Invasive Coronary Microcirculation Assessment

Yuhei Kobayashi, William F Fearon
2014 Circulation Journal  
The technological advance of the coronary pressure wire enabled simultaneous measurement of coronary artery pressure and coronary artery flow. With commercially available software, the pressure sensor of the wire acts as a distal thermistor, while the shaft of the wire serves as a proximal thermistor. In this manner, the mean transit time (Tmn) of room-temperature saline injected into a coronary artery can be determined from a thermodilution curve (Figure 1) . De Bruyne and Pijls et al applied
more » ... he thermodilution technique in an experimental model and found a strong correlation between the inverse of Tmn and absolute coronary flow. 9,10 They also showed that the thermodilution-derived coronary flow reserve (CFRthermo), defined as the resting mean transit time (TmnRest) divided by the hyperemic mean transit time (TmnHyp), correlated well with the standard CFR, both in their experimental model and in humans. Fearon et al 6,11 further elucidated the usefulness of CFRthermo in open-chest porcine models. Using an ultrasonic flow probe placed around the proximal left anterior descending coronary artery (LAD) and a vascular occluder placed distal to the flow probe, the resting and hyperemic absolute coronary flow could be measured at baseline and after creation of an epicardial stenosis. CFRthermo showed better correlation with the absolute coronary flow-derived CFR than the Doppler velocity-derived CFR, which further validated the thermodilution technique as a method of estimating coronary flow. 11 ecent studies have demonstrated the importance of the coronary microvasculature in various clinical settings and in the development of non-invasive tests for assessing it, including Doppler echocardiography, contrast echocardiography, cardiovascular magnetic resonance, and positron emission tomography. 1-4 However, conventional invasive parameters for assessing the microvasculature such as coronary flow reserve (CFR), Thrombolysis In Myocardial Infarction (TIMI) flow grade, corrected TIMI frame count, and TIMI myocardial perfusion grades 5 have important limitations, including their dependence on resting hemodynamics, semiquantitative nature, and lack of independence of the epicardial vessel. For these reasons, it became important to develop an invasive method for independently, quantitatively and reproducibly assessing the microvasculature, which is predictive of outcomes in various settings. Against this background and with the development of a thermodilution technique for estimating coronary flow while simultaneously measuring coronary pressure, the index of microcirculatory resistance (IMR) was first described just over 10 years ago. 6,7 This method enables investigation of the coronary microvasculature directly with high reproducibility and reliability in the cardiac catheterization laboratory where many patients in the USA first present for evaluation of their coronary circulation. 8 This review discusses the development of IMR, tips and tricks for its measurement, and its usefulness in various clinical settings. R Assessment of the coronary microvasculature in the clinical setting is a key issue, given that microvascular dysfunction itself has a predictive value for cardiovascular events. The index of microcirculatory resistance (IMR) is an invasive method of interrogating the microvasculature and provides further insight into the physiology of cardiovascular diseases. It is simple and readily applicable in the cardiac catheterization laboratory where many patients first present for evaluation of their coronary circulation. In contrast to other invasive and non-invasive tests, this method is known to be stable and reproducible under various hemodynamics and even in the presence of epicardial coronary artery stenosis. IMR has been shown to have prognostic value in patients with ST-segment elevation myocardial infarction; therefore it can be a surrogate marker of cardiovascular events. At the same time, it has the potential to be a therapeutic as well as an investigational tool in the physiology of cardiovascular diseases. This review summarizes the development of IMR, tips and tricks for its measurement, and its usefulness in various clinical settings. (Circ J 2014; 78: 1021 -1028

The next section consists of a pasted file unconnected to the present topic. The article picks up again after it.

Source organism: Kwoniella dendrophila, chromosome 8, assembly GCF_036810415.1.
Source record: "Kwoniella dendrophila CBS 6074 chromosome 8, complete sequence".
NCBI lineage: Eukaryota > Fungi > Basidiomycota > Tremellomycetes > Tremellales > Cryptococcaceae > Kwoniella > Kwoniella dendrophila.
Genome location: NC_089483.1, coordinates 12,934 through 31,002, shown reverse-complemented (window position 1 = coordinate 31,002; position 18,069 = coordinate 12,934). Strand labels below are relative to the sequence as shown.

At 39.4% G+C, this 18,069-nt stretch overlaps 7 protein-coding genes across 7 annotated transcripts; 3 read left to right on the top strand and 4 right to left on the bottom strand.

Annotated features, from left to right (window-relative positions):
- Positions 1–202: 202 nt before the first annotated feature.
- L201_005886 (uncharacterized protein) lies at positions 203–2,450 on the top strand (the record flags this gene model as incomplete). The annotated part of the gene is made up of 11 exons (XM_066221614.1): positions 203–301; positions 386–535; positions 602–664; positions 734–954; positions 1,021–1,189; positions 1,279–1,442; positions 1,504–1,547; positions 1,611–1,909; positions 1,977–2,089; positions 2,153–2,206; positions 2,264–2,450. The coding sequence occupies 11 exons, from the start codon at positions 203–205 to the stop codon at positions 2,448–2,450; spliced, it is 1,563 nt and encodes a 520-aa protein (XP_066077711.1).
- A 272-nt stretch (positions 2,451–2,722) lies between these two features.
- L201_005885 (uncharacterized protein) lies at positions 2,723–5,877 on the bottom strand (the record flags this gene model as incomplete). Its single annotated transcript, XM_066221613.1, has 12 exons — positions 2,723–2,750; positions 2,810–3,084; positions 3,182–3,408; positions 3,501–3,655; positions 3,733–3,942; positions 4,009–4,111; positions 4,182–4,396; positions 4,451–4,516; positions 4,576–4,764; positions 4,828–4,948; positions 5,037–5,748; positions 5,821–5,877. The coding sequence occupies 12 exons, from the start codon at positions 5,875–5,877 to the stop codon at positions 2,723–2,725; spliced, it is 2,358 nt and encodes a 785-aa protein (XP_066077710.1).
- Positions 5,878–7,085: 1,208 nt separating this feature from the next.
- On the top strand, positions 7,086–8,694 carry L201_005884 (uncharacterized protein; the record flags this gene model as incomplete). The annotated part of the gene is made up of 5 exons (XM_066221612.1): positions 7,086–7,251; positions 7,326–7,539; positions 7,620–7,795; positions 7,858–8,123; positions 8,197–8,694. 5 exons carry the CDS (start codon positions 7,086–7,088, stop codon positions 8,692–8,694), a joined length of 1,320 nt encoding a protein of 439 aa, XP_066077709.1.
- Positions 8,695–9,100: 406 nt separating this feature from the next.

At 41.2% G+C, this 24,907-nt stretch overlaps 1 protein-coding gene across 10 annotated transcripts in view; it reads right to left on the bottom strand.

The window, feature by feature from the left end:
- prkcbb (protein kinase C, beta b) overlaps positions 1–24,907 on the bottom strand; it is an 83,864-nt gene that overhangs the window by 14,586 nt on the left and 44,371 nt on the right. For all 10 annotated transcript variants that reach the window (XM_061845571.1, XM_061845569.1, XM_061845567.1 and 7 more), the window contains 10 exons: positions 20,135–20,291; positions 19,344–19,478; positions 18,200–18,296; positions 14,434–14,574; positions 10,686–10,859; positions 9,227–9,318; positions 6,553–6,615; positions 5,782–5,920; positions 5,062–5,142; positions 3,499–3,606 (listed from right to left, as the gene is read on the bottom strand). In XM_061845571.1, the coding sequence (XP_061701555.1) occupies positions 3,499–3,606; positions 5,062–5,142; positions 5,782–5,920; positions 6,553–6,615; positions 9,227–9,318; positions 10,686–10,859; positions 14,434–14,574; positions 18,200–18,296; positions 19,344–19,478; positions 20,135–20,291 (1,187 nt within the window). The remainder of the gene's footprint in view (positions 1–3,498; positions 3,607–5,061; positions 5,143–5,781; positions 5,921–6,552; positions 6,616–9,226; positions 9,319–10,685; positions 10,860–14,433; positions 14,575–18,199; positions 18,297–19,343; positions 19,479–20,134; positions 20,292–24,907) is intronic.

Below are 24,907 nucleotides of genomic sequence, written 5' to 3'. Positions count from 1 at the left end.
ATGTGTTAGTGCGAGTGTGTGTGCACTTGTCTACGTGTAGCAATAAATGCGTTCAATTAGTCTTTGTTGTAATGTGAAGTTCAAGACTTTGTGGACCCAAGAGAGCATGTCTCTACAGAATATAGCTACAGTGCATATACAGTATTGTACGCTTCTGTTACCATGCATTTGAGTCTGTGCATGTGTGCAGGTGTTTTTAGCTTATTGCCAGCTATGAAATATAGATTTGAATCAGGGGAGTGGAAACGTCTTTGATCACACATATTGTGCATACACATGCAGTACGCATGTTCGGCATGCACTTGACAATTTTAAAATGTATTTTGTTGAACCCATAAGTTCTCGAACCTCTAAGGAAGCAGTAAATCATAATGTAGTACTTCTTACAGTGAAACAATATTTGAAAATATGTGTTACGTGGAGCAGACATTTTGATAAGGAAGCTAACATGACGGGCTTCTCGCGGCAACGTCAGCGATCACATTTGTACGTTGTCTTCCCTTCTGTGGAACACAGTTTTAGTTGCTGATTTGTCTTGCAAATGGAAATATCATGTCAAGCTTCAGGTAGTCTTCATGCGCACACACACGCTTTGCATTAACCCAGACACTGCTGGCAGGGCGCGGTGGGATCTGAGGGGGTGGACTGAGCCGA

doi:10.1253/circj.cj-14-0364 pmid:24739222 fatcat:zltyicmljfa2tbynvso3iaamge